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C. Vibius Trebonianus

C. Vibius Trebonianus Gallus, whose origin and early history are altogether unknown, held a high command in the army which marched to oppose the first great inroad of the Goths (A. D. 251), and, according to Zosimus, contributed by his treachery to the disastrous issue of the battle, which proved fatal to Decius and Herennius. [DECIUS ; HERENNIUS ETRUSCUS.] The empire being thus suddenly left without a ruler, Gallus was selected, towards the end of November, A. D. 251, by both the senate and the soldiers, as the person best qualified to mount the vacant throne, and Hostilianus, the surviving son of the late prince, was nominated his colleague. The first care of the new ruler was to conclude a peace with the victorious barbarians in terms of which they agreed to retire beyond the frontier, on condition of retaining their plunder and their captives and of receiving a fixed annual tribute as the price of future forbearance. The disgrace inflicted on the Roman name by this shameful concession excited the indignation of the whole nation, while the suicidal folly of the humiliating compact was soon manifested. For scarcely had the provinces enjoyed one short year of tranquillity, when fresh hordes from the north and east, tempted by the golden harvest which their brethren had reaped, poured down upon the Illyrian border. They were, however, driven back with great loss by Aemilianus, general of the legions in Moesia, whose triumphant troops forthwith proclaimed him Augustus. Gallus, upon receiving intelligence of this unexpected peril, despatched Valerianus [VALERIANUS] to quell the rebellion; but while the latter was employed in collecting an army from Germany and Gaul, Aemilianus, pressing forwards, had already entered Italy. Compelled by the urgency of the danger, Gallus, accompanied by Volusianus [VOLUSIANUS], whom he had previously invested with all the imperial dignities, marched forth to meet his rival, but before any collision had taken place between the opposing armies, both father and son were slain by their own soldiers, who despaired of success under such leaders. The precise date of this event has given rise to controversy among chronologers, some of whom fix upon the year 253, and others upon that of 254.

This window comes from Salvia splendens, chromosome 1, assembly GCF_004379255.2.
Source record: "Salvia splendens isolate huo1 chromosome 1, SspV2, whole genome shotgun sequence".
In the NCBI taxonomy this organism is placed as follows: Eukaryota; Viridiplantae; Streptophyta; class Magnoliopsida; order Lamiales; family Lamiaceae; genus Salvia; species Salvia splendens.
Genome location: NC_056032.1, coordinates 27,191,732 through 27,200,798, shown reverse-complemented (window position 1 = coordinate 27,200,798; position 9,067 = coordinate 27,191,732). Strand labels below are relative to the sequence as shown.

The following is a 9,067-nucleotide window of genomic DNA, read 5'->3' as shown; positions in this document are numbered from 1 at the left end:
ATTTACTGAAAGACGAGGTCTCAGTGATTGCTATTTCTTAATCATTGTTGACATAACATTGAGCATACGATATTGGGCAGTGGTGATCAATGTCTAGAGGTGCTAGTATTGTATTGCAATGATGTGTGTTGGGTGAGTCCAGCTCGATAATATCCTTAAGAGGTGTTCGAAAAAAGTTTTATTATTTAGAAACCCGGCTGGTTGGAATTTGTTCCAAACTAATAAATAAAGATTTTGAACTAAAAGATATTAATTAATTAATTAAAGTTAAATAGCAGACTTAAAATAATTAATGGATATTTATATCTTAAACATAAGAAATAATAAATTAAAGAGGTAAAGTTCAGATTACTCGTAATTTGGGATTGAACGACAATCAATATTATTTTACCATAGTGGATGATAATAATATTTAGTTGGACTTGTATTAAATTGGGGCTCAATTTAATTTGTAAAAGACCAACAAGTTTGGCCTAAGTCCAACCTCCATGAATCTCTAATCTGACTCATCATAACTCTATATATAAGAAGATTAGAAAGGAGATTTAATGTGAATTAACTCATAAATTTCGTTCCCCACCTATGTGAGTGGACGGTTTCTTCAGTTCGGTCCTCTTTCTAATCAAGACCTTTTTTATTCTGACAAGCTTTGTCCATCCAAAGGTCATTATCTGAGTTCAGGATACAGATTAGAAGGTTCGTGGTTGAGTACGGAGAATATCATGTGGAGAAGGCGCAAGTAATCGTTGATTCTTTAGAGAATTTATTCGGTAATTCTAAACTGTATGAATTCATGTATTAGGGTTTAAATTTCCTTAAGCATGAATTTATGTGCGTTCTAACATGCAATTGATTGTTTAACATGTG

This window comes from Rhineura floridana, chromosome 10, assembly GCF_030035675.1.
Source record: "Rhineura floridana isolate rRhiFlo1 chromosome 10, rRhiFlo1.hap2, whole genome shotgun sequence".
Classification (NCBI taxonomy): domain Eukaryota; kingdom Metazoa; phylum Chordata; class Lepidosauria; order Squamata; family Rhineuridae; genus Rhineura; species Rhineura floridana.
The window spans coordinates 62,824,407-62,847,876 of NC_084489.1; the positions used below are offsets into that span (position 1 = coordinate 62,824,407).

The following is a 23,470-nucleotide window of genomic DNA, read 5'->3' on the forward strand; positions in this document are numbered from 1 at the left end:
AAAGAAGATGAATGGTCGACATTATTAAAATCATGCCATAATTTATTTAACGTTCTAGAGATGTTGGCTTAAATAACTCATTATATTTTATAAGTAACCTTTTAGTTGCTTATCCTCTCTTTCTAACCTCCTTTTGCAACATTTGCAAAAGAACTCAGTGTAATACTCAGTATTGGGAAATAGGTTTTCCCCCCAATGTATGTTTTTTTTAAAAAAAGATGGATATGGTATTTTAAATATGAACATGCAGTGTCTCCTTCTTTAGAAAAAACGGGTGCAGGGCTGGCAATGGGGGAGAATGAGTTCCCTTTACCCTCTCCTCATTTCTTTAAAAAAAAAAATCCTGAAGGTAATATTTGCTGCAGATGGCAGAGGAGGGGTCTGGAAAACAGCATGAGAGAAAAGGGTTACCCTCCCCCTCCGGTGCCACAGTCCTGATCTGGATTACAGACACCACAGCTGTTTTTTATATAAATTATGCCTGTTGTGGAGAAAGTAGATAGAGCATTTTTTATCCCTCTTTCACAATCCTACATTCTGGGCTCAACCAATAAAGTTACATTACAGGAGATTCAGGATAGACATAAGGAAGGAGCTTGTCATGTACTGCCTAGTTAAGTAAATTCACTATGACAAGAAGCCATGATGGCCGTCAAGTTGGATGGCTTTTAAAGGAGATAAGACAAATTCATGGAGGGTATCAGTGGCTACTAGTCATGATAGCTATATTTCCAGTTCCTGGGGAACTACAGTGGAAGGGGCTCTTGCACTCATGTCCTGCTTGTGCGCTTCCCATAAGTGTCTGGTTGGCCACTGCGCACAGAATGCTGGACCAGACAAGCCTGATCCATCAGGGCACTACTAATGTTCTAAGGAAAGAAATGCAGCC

The name of Gallus is associated with nothing but cowardice and dishonour. The hatred and contempt attached to his memory may have led to the reports chronicled by Zosimus and Zonaras that the defeat of Decius was caused by his perfidy, and that he subsequently became the murderer of Hostilianus [HOSTILIANUS]. In addition to the misery produced by the inroads of the barbarians during this reign, great dismay arose from the rapid progress of a deadly pestilence which, commencing in Ethiopia, spread over every region of the empire, and continued its ravages for the space of fifteen years. (Zonar. 12.20, 21; Zosim. 1.23-28; Victor, de Caes. 30, Epit. 30; Eutrop. 9.5; Jornandes, de Reb. Goth. 19.)


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251 AD (1)
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